News features and technical articles about the evolution of aquaculture, one of the world’s fastest growing industries.

Effects of mechanical aeration on evaporation rate, water temperature

Hisham A. Abdelrahman, Ph.D. Claude E. Boyd, Ph.D.

Restricting use to periods when oxygen supplementation is needed can conserve water, lessen energy use

aeration
One of the 0.5-hp Air-O-lator aerators used in this study, showing water being splashed into the air during operation.

Pond aquaculture is becoming increasingly intensive. Resultingly, more feed is used, which results in a large oxygen demand. Water exchange can be used to avoid low dissolved oxygen concentration (DO), but it is more efficient to apply mechanical aeration.

Mechanical aeration has become a standard practice for avoiding low dissolved oxygen concentration in feed-based culture of channel catfish, tilapia, marine shrimp and several other species. There are many types of pond aeration systems, but most operate on one of two principles: They are either splashing water into the air “splasher” or releasing air bubbles into the water “bubbler.”

Paddlewheel and vertical pump (turbine) aerators are the most commonly used splashers in commercial aquaculture. The splashing action of these aerators increases the surface area of water exposed to the air and facilitates oxygen transfer rate from air to water. Of course, greater surface area of water exposed to air would be expected to increase evaporation, because the process occurs at the air-water interface. Evaporation is a cooling process; thus, mechanical aeration may also result in a lower water temperature than would occur without aeration. There is no available information on the effect of mechanical aeration with surface aerators on evaporation rate or water temperature in aquaculture ponds.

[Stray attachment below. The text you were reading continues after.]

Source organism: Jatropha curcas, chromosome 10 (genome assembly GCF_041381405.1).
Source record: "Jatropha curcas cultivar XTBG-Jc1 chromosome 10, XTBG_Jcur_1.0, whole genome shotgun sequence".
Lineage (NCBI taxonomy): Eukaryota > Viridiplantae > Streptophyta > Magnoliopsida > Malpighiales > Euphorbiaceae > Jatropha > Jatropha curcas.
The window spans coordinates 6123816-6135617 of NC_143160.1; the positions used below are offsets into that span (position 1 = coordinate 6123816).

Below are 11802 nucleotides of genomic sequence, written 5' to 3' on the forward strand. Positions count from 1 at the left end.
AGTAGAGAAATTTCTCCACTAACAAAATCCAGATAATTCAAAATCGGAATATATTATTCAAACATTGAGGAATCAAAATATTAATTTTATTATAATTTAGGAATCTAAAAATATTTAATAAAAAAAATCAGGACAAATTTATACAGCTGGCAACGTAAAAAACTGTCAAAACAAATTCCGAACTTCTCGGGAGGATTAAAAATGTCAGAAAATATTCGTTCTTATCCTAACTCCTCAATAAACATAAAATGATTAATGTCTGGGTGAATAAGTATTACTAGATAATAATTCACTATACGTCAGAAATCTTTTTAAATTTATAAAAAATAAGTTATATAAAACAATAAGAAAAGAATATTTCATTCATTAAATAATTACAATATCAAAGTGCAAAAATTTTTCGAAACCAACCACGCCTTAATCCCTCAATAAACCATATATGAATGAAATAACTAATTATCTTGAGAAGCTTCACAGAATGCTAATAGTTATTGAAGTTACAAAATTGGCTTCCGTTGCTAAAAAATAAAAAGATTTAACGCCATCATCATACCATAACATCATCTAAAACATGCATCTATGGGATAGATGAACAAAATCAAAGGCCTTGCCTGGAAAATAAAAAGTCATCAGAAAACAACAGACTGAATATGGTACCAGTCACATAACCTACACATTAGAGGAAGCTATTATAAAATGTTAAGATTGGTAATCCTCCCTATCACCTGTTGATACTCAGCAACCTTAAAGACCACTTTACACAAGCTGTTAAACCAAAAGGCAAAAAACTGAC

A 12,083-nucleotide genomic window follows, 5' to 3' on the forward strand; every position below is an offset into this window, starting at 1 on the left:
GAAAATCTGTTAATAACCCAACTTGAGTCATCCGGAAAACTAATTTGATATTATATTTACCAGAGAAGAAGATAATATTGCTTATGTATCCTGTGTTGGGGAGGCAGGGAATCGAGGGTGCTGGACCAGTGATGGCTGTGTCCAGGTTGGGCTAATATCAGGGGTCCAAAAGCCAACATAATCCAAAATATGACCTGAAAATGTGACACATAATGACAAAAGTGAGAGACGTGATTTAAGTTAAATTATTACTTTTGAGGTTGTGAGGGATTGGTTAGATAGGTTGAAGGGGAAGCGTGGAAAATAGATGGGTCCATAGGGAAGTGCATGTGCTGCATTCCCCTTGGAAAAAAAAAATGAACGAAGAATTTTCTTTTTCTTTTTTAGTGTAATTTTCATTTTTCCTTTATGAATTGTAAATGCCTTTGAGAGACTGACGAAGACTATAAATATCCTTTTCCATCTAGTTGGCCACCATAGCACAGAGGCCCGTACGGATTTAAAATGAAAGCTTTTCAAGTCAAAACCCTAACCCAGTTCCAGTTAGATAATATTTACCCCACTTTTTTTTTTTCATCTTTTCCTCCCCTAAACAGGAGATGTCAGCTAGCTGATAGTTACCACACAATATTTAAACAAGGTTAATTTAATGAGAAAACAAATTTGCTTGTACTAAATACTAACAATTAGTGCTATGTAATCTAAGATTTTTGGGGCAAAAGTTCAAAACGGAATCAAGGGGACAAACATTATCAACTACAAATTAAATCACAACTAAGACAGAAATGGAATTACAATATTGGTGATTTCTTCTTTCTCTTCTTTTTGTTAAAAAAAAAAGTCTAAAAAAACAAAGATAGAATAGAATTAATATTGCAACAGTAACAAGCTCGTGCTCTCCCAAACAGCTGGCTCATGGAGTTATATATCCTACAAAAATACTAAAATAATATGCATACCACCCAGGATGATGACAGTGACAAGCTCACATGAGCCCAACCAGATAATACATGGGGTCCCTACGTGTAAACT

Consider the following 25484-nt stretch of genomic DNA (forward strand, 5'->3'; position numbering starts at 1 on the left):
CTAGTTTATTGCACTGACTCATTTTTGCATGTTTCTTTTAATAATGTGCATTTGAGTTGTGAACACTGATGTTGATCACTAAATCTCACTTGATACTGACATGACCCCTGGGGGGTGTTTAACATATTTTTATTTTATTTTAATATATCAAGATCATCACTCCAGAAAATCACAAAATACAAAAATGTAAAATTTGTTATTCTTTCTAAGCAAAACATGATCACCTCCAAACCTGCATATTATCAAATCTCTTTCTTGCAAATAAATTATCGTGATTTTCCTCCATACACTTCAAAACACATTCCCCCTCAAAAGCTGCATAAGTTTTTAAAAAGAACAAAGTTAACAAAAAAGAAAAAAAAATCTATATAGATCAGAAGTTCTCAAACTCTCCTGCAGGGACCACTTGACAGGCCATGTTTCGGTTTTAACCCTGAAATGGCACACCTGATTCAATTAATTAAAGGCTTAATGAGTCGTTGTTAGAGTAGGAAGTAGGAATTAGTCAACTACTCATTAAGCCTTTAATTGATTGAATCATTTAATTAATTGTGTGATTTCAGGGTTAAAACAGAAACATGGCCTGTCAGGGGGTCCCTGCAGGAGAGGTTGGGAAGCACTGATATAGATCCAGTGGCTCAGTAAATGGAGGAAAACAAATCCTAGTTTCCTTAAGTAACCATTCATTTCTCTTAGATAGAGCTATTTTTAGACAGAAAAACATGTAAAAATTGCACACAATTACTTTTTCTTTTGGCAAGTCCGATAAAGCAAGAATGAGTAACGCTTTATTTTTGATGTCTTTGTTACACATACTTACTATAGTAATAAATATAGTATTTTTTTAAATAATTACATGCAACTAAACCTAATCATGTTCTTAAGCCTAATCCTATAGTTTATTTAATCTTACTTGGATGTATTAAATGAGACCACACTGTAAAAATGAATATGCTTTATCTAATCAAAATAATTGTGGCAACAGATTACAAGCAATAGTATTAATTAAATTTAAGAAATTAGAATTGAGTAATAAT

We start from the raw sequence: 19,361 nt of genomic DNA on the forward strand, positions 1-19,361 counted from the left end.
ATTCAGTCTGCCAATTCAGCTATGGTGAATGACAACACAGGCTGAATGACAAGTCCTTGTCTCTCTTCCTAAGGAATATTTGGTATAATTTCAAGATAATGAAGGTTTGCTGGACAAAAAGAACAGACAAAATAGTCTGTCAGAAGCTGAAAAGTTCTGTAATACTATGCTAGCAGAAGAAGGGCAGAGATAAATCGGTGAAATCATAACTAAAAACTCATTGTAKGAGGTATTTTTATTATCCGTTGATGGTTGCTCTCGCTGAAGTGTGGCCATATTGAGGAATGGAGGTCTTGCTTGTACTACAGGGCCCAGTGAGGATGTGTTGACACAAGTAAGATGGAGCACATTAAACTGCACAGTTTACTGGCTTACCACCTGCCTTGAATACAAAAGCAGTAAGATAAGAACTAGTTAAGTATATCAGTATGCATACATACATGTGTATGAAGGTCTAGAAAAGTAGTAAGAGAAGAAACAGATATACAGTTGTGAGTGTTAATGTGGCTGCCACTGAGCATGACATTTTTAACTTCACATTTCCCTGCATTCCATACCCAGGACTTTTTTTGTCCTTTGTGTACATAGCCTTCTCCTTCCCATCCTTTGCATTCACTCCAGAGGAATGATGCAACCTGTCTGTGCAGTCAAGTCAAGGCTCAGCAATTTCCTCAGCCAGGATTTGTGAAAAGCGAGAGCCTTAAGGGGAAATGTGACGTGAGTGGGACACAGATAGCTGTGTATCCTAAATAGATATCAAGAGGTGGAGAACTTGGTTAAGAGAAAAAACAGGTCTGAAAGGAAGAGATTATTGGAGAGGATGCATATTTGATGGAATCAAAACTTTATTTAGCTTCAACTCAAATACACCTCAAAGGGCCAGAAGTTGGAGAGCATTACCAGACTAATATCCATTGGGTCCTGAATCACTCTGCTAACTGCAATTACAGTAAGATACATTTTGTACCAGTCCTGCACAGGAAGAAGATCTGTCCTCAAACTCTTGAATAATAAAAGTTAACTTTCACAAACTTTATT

This article is adapted and summarized from the original publication (Aquaculture Research 49(6):2184–2192), which compared water temperature and water loss by evaporation in control ponds and in ponds aerated with surface aerators at four different aeration rates.

Study design

The study was conducted during the summer at the Auburn University E.W. Shell Fisheries Center, Auburn, Ala., USA. Six 0.04-hectare (0.1-acre) research earthen ponds with an average depth of 0.85 meters (2.8 ft) were selected. Study ponds (Fig. 1) were located side by side, with the same dimensions, containing water inlet and outlet control structures, and supplied by the same water.

Fig. 1: Diagram showing the study design.

One pond had no aeration and served as the control (C), while the other five ponds were fertilized to promote phytoplankton blooms. Aeration was not applied to one fertilized pond to provide a nutrient-enriched control (NEC). Either one, two, three, or four 0.37-kilowatt (0.5-horsepower) commercial Air-O-Lator aerators (Air-O-Lator Corp., Kansas City, Mo., USA) were installed in each of the other fertilized ponds. These vertical-pump aerators splashed water into the air. The aeration rates were equivalent to 9.2, 18.4, 27.6 and 36.9 kW/hectare (5, 10, 15 and 20 hp/acre). Aerators were alternatively operated for 24 hours (ON) and then turned off for 24 hours (OFF). In total, aerators were on for 25 days and off for 25 days.

A 10-cm diameter polyvinyl chloride pipe was installed in each pond close to the edge as a stilling well. Water levels in the stilling wells were measured with the hook gauge. A 1-cm diameter hole was drilled into the side of each pipe to maintain the same water level inside the pipe as outside in the pond. Surface water temperature, water temperature at 70-cm depth in each pond, and air temperature were monitored at 1-hour intervals using commercial, HOBO Pendant® Temperature Data Loggers (HOBOware®; Janesville, Wisc., USA). All data loggers were installed the day before starting the experiment and used until the end of the experiment. Water samples were collected for daily turbidity and weekly chlorophyll a measurements. A standard National Weather Service Class-A type evaporation pan and a standard U.S. Weather Bureau type rain gauge (Forestry Supply, Jackson, Miss., USA) were used to measure evaporation and rainfall, respectively.